Youth Have What it Takes - Let Them do the Talking

Stuck to the keyboard pad of my laptop is a floral sticker with a message reminding me that I “have what it takes.” Even now that I am wrapping up my term as Vice President, External Affairs for the Brock University Students’ Union, this sticker continues to serve as a much-needed reminder that although I still have a lot to learn and a lot of room to grow, I am heading in the right direction. This sticker is the first thing I see when I open my laptop in the morning, and the last thing I look at before closing my laptop for the night. I have what it takes, and I am writing to let you know that you do too. 

As youth, we are often made to feel like our voices and opinions don’t matter. We are constantly being told that it is better to leave the big thinking and problem-solving
to the “grown ups” in the room. Why would we ever need to bother wasting our time on something that we are too young, immature or naive to understand? It is comments and assumptions such as these that really upset me as they create a meticulously crafted barrier designed to discourage and prevent youth from voicing their opinions and concerns in the first place, acting as unnecessary roadblocks that are often placed at the very start of their change-making journey’s. 

To this I ask, are we as youth not allowed to change the world that we are destined to inherit? Are we expected to sit idly by as those older than us continue to create a world in which youth are expected to take a back seat and ‘let the grown-ups do the talking?’ I don’t know about you, but I am tired of being told that all I can do is just ‘sit there and look pretty,’ while constantly being exiled to the children’s table. As Shirley Chisholm once said “if they don’t give you a seat at the table, bring a folding chair;” I think it’s time to invest in a bigger table because the youth are starting to buy their folding chairs in record numbers.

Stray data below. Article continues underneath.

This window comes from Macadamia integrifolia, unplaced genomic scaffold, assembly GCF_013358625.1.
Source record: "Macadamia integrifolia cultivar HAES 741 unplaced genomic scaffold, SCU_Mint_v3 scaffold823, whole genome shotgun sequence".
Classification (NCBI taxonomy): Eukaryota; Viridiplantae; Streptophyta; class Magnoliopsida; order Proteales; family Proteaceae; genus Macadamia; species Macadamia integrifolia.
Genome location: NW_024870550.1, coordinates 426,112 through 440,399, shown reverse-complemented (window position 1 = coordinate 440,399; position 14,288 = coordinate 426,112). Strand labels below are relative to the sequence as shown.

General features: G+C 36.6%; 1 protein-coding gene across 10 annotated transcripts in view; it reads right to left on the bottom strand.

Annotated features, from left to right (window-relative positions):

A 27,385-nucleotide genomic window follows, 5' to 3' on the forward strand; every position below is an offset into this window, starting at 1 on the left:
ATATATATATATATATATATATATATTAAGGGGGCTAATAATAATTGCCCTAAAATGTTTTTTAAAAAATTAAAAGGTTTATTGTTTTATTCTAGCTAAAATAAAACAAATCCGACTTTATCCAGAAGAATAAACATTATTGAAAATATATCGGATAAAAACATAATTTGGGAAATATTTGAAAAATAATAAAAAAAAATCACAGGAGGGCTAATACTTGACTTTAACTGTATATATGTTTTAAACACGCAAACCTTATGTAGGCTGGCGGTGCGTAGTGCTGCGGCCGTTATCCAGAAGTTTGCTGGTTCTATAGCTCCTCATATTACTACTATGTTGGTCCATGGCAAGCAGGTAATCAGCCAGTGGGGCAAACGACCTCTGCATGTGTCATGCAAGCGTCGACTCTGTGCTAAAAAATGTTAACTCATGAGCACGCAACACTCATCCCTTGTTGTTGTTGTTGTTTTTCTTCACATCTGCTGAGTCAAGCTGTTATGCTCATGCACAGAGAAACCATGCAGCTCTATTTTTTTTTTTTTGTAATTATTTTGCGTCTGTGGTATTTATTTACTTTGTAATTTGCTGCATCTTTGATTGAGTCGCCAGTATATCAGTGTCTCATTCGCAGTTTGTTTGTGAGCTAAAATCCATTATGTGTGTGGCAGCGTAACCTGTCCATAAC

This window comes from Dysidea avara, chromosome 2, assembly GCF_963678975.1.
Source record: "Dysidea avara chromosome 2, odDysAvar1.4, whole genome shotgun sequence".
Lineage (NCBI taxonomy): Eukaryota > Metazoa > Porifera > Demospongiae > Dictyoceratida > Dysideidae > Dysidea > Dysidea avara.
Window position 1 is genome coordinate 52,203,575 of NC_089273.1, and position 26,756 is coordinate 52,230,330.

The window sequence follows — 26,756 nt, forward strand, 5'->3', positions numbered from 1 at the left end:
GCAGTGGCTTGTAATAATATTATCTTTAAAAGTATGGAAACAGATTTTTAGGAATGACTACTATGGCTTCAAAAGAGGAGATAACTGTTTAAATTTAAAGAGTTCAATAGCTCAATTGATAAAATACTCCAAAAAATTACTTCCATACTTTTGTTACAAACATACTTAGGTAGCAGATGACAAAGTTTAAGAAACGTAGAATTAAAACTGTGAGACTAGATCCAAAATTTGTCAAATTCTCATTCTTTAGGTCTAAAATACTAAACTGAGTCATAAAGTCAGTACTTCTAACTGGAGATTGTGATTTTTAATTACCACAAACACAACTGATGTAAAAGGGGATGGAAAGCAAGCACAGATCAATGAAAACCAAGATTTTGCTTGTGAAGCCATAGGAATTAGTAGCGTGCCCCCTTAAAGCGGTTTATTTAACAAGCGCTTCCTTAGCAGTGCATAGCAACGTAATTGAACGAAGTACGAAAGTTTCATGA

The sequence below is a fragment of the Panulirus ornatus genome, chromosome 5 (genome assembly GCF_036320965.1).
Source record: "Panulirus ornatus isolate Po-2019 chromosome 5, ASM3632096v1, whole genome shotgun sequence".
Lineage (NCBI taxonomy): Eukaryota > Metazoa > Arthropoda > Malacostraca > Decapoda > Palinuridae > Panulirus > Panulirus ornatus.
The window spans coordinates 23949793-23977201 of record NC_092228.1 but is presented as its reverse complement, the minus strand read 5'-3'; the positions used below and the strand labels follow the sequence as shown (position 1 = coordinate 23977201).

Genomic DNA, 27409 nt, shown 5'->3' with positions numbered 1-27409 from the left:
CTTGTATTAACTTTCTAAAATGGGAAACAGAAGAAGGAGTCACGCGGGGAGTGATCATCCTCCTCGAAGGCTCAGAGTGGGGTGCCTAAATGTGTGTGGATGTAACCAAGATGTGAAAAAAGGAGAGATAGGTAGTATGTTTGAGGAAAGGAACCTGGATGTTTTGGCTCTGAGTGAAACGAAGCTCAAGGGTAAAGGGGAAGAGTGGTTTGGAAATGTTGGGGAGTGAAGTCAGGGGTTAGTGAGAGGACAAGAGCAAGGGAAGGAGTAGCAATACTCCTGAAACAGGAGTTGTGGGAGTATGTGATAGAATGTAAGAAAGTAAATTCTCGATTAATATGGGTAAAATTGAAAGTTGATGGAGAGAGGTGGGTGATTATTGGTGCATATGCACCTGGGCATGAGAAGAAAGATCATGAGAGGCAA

Within the traditional spheres of Canadian governance, my presence, and the presence of other student leaders, has been regarded in multiple different ways. I’ve been met with apprehension, had my credibility and intelligence questioned, I’ve been shut out of conversations, and I’ve had my opinions glossed over like they were not even said (or heard) in the first place. But, I’ve also been met with kindness, with genuine interest in what I have to say, and my newfound perspectives were met with appreciation and admiration over my commitment to make change. I’ve been regarded as a youthful breath of fresh air within an often stagnant and resistant political climate, a reaction that I am the most thankful for. 

Although my year in student government is just beginning, my experiences thus far have only continued to reinforce what I have grown up knowing; youth are the future and it is their values, their interests, and their passions that will guide the province… the country… and the world forward. Because of this simple, yet often ignored fact, I am writing to remind my fellow youth that it is okay to be loud about the things that make you passionate - your voice matters (even if you must yell non-stop before anyone hears you). If I’ve learned anything this year, it’s that you shouldn’t be afraid to push buttons, step on toes, make waves, or simply take up space. You deserve to be present in the places where decisions are being made so long as you are passionate and proud about what drives you forward.  

I’ve got my folding chair ready… will you meet me at the table?